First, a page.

EAST AND WEST
PESHAWAR BY J. SPAIN
J. SPAIN VISITED NWRP ON SEVERAL OCCASIONS and had the opportunity of observing closely the Pathans way of life. He developed a deep interest in them and made many friends there. “ Peshawar is an extract, which has been taken from his book on the Pathans. In this article, he has given a vivid description of different important places and streets of the city. The paint charm of Peshawar seems to have a strange fascination for his writer.
On one visit when he comes to Peshawar, he happens to visit Chowk Yadgar and the surrounding places. The sense of a professional “hakim, with a large crowd of idlers standing around him. Attract his attention first. He joins the spectator and watches, the feats of the hakim with great interest. He is amused to see how he is extorting money, from the people by selling anti date against snake bites.
The writer then walks about the streets and reminds himself, how caravans in the past came here, from different parts of central Asia and sold. ba
Their merchandise in the local market. During his visit, he comes across an old man sitting in a garage and patching a tyre who tells him briefly about the old city and especially about “Mohabat Khan Mosque”. His interest in aroused and he decides to see the mosque first.
MOHABBAT KHAN MOSQUE
The old man tells him about its historical importance as how during the Sikh regin the Muslims used to be hanged form its minarets. The writer notes that the mosque is situated in a busy and squalid area, the silversmith makes.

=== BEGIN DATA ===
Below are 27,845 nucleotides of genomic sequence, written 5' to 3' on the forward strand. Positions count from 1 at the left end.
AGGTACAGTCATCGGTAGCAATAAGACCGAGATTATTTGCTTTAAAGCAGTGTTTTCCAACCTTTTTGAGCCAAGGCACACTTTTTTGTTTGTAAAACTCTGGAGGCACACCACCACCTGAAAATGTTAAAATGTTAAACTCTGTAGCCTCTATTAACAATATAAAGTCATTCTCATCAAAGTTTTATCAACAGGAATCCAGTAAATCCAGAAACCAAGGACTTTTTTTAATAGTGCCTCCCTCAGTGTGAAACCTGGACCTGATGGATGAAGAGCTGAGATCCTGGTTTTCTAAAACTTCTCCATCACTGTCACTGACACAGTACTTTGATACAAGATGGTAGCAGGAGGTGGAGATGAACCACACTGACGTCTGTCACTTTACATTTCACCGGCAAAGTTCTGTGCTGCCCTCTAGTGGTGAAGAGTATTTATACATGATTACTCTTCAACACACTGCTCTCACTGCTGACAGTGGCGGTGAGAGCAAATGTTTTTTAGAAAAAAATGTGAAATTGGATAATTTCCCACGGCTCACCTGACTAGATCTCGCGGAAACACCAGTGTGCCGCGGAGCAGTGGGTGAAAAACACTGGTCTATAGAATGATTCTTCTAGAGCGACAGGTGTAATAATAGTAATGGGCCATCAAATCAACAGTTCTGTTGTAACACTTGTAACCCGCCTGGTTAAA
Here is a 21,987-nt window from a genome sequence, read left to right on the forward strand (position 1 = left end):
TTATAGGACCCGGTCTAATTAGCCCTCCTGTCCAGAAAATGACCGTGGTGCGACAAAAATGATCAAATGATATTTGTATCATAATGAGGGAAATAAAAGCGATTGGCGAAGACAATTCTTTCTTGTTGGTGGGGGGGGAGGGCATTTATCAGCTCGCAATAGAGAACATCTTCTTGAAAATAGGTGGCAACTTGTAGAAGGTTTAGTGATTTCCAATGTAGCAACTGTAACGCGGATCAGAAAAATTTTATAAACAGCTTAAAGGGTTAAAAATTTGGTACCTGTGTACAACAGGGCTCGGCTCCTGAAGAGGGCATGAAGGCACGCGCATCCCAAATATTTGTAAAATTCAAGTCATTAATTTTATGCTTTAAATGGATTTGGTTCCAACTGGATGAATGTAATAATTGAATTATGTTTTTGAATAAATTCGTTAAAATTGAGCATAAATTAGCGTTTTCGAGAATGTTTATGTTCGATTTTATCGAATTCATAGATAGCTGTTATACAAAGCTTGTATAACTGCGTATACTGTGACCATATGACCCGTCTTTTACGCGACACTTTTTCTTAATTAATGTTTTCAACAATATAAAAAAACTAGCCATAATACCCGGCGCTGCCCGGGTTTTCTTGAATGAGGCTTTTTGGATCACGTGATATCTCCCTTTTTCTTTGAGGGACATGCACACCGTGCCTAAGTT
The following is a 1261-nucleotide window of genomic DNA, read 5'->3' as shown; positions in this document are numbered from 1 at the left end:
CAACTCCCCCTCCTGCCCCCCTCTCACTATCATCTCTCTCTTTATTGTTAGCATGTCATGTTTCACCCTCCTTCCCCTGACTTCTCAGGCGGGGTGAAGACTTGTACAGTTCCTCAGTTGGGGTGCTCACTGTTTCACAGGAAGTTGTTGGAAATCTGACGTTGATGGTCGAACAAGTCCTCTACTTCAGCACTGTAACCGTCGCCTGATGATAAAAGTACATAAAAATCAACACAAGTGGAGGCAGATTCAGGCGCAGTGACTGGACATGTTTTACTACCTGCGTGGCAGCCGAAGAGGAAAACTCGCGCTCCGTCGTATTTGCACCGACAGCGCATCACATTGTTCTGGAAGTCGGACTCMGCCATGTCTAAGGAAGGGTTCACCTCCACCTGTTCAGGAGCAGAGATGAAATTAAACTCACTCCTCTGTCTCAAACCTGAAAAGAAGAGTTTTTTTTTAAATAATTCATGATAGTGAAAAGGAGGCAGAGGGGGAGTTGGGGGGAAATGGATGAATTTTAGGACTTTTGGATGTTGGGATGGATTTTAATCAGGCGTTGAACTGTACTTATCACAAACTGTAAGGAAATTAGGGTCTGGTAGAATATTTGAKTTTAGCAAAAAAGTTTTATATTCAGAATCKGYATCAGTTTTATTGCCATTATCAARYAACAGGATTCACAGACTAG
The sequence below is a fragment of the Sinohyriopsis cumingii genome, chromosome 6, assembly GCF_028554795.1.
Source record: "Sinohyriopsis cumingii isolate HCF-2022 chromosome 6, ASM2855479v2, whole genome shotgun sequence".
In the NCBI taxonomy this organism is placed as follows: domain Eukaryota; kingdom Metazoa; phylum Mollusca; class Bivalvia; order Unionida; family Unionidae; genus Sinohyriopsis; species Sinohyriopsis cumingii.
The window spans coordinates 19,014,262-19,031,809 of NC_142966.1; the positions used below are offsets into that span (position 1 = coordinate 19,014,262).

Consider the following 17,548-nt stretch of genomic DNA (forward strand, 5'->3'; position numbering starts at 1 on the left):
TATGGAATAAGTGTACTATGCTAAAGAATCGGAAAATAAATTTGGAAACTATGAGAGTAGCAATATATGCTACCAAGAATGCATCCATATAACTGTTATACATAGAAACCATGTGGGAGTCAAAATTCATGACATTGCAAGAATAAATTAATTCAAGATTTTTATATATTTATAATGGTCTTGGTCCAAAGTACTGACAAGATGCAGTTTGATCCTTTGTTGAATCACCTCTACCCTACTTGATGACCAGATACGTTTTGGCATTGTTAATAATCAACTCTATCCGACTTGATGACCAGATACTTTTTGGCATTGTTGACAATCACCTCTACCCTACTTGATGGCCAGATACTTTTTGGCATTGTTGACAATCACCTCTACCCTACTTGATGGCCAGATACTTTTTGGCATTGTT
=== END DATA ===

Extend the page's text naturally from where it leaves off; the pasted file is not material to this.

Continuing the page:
Which is hardly a dozen feet wide? The mosque is a fine specimen of old architecture is dazzling minarets, vast tiled courtyard with a pool in the middle and its grand, structure all these enhance the beauty of the mosque.
The writer ascends one of the minarets through the kind permission of the imam of the mosque from where he has a view of the city. He fined that the roofs of the houses are jumbled together and life is going on merrily.
The sight of a group of men, seen through an open window interests him deeply.
They are drinking tea and enjoying the puffs of the chillum. Through another open window, he notices some women busy at sorting spices and chattering together. The sound of drum and pipes coming through a half-closed window also attracts his attention.
THE TEA STALLS
A VARIETY OF GOODS ARE SOLD IN THE STREETS OF PESHAWAR. Situated among these streets are the tea stalls, which meet the tastes of different people. These tea stalls have more or less burning coal and rocks along both walls for keeping pots and teacups. Although black tea and Kashmiri tea is sold on these shops it is Qahwa, the green tea, which is commonly like by the Pathans.
The writer talks in detail about the process of its saved to the customers at a low price of two-four annas.
He considers it to be a good bargain.
While walking through different streets of the city, he happens to come to the show bazaar of Peshawar. Here he is shown a variety of shoes, which are meant to be used on different occasions.
He then goes to the street of hardware merchants where he notices Different articles, but the knives of Peshawar interest him greatly. He compares them with the knives of Gurkhas and declares that they are equally fine and good.
The writer then visits Peshawar Cantonment: he says that it was common with the British that wherever they went to India, they built cantonments.
These used to be the centres of all their activities. He praises the posh atmosphere of Peshawar cantonment, which presents a fine blend of western and Pathan culture.